A Kimberley company that was responsible for many of the city’s most visible assets is on the way out.
Kimberley Community Development Society (KCDS) President Karen Cetinski announced in a press release that after 37 years of community service, the business model has run its course.
In its heyday, KCDS was involved in the management and development of Kimberley Vacations, Kimberley Riverside Campground, Sports Training and Conference Center, Bootleg Gap Golf Course, Cominco Gardens and the Ice Building. Cream Hut in downtown.
Most of these assets have now been sold, only Cominco Gardens and the Ice Cream Hut building in the city center remain.
“With no future projects on the horizon with the City, we really don’t really have a mandate to continue,” Cetinski said.
“KCDS was ahead of its time in the 1980s, but now is the time to slow down as the City’s economic development model has changed,” said Mayor Don McCormick. “I want to thank all of the board members and staff who have done such a good job over the years. “
The KCDS was formed in 1984 with the participation of the city’s economic development officer, Larry Haber, who envisioned a coordinated approach between the city government and a non-profit corporation that could seek grants from a larger wide range of sources. Once the projects were completed, the KCDS would manage the assets or help other community groups to do so.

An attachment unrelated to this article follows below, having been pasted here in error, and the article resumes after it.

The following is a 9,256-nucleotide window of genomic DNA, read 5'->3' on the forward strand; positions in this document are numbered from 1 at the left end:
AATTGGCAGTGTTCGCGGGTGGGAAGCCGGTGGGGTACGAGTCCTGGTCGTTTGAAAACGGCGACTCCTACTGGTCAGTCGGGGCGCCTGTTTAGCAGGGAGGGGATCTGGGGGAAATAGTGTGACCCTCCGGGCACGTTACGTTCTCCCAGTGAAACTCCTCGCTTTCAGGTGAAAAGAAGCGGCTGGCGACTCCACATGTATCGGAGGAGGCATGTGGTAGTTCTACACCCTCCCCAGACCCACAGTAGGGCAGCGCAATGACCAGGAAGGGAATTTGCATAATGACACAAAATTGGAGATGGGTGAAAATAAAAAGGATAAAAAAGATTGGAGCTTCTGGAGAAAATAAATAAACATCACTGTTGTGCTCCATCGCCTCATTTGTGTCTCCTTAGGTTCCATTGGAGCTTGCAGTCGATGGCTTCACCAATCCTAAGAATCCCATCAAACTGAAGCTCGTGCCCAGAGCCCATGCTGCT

With an experienced administrative and financial department, KCDS has also been able to set up bookkeeping services for other community organizations, many of which operate in city-owned buildings such as the Health Center, the Library Kimberley Public and Center 64.
“One of our most important considerations has been to come up with strategies to continue to support community groups that currently rely on the services of the KCDS administrative department,” said former president Craig Hillman. “We also had to help with the transition of the management of some of the big assets such as the conference center, the campground and Bootleg.
“It’s not easy to count all the assets, process agreements with suppliers, complete the books of accounts and audits and prepare to hand over the keys to new groups. The last two and biggest assets we had to transition during the first waves of the pandemic, which was a big challenge. “
The key question now is what will happen with the largest remaining asset, Cominco Gardens. Cetinski says this will be the last season that the KCDS will manage and operate the garden and that they have passed on recommendations to city council that will provide good options for the operation and staffing of the gardens next year and beyond. of the.
“It’s the city’s trump card that ultimately it is their decision on how to proceed,” she said.
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